Gregory v. Smith et al.
in such a way as to make the adjudication binding upon all of them.
The appellee Smith, who recovered the joint judgment below, has a right to insist that this appeal shall not be heard until all the joint judgment defendants are so brought before this court as to bind them by the result. Hence he moves to dismiss the appeal which is his only remedy.
It is true that a joint assignment of errors must be good as to all that join in it. That is, the ruling decision or decisions thus jointly assigned must be injurious to all that join in the assignment thereof as error, or the assignment will be good as to none, though such ruling or decision was reversible error as to some of the parties so joining in such assignment. Elliott's App. Proced., sections 314, 318, 401, and authorities there cited.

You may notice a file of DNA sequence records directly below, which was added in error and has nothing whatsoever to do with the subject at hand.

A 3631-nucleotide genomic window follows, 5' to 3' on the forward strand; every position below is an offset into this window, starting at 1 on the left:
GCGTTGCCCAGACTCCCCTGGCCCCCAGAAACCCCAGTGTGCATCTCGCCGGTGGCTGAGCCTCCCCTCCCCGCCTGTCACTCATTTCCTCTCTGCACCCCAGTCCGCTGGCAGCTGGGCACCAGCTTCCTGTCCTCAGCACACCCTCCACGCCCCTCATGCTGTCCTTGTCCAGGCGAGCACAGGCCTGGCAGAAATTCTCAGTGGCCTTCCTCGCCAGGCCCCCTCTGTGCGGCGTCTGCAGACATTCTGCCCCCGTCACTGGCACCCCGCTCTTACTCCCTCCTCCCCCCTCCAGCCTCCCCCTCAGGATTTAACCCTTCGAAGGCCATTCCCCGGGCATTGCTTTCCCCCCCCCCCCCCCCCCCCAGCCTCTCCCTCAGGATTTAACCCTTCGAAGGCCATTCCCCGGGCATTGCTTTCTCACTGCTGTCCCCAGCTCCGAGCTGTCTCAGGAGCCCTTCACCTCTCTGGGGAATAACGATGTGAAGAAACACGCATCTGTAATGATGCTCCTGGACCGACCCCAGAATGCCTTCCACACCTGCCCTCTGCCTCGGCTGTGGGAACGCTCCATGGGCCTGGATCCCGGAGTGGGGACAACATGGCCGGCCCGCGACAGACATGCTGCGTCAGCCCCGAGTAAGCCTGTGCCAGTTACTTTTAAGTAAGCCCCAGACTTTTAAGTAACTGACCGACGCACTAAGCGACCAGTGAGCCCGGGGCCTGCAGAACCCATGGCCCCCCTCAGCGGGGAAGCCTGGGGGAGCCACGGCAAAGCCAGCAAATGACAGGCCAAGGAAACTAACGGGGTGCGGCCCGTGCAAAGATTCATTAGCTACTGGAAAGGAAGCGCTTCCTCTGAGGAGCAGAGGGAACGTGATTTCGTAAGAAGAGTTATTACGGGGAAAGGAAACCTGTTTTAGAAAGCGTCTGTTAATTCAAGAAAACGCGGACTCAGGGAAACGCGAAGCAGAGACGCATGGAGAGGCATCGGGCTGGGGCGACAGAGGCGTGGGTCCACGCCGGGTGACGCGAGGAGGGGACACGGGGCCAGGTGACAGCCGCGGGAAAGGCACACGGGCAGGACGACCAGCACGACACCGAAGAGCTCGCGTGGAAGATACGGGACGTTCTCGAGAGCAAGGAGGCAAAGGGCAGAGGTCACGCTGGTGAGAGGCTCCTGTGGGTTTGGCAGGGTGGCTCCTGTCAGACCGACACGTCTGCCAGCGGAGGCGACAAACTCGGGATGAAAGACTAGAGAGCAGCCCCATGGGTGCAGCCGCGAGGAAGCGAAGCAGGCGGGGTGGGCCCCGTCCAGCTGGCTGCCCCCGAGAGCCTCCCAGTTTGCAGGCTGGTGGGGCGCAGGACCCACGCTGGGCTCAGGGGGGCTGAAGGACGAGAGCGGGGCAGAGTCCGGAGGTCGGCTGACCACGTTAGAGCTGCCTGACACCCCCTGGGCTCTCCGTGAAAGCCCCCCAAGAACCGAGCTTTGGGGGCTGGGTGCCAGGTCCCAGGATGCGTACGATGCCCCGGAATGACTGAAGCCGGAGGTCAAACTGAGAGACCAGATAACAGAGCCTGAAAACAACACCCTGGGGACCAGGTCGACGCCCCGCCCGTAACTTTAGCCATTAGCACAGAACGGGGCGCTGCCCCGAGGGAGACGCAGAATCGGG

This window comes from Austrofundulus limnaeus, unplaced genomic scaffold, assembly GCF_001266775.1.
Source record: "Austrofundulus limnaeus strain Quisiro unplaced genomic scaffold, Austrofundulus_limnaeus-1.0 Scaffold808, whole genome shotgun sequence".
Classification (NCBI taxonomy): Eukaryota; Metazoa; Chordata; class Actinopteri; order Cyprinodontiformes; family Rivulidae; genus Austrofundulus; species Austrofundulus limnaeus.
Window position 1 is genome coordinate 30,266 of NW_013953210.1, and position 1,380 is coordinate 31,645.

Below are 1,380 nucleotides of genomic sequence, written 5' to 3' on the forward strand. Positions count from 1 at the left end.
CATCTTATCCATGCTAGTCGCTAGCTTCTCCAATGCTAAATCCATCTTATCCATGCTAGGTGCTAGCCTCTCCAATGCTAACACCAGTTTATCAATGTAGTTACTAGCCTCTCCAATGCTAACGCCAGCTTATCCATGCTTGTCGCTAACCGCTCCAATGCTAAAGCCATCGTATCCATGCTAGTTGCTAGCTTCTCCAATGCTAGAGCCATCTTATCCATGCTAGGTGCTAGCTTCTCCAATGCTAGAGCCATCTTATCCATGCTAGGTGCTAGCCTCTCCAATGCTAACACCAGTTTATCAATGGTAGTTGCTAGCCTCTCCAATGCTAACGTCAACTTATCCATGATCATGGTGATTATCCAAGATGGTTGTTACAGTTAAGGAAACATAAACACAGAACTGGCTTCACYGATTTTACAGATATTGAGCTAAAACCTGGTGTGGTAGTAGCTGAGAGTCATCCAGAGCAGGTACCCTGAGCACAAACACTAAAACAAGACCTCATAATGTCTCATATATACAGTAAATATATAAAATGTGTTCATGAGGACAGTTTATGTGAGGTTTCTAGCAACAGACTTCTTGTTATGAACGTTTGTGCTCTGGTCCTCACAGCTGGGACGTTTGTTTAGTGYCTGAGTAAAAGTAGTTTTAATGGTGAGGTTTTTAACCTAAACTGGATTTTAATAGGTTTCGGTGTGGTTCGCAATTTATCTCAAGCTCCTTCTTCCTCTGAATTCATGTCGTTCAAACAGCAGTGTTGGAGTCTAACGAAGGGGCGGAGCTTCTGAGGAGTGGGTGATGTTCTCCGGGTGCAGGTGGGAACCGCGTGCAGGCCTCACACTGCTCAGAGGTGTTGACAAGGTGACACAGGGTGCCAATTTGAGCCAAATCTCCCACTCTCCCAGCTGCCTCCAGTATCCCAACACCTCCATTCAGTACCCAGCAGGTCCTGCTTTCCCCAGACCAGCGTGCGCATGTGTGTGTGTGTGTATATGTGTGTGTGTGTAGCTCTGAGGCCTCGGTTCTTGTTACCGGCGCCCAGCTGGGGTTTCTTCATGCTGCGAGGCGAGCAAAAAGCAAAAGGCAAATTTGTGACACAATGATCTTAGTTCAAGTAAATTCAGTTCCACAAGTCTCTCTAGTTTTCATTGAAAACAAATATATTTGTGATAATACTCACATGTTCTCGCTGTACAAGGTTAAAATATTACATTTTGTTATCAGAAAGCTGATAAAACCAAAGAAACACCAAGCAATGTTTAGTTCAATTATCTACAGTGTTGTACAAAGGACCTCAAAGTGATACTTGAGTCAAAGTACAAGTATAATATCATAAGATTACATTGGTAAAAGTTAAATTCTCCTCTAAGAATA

The rule, however; that requires all joint judgment defendants below to be made co-appellants in this court, does not prevent either of them from separately assigning any one or more rulings as error. The separate assignment of error by either or each of them does not necessitate a change of the parties to the appeal as counsel seems to suppose. All the appellants remain the same, and all the appellees remain the same.
The parties seeking to prosecute this appeal, being only a part of the coparties to the joint judgment below, having failed to bring before this court all the joint judgment defendants below by making them coappellants so as to bind them by the result, they have failed to comply with the statute. The motion of the appellee Smith to dismiss the appeal must be sustained.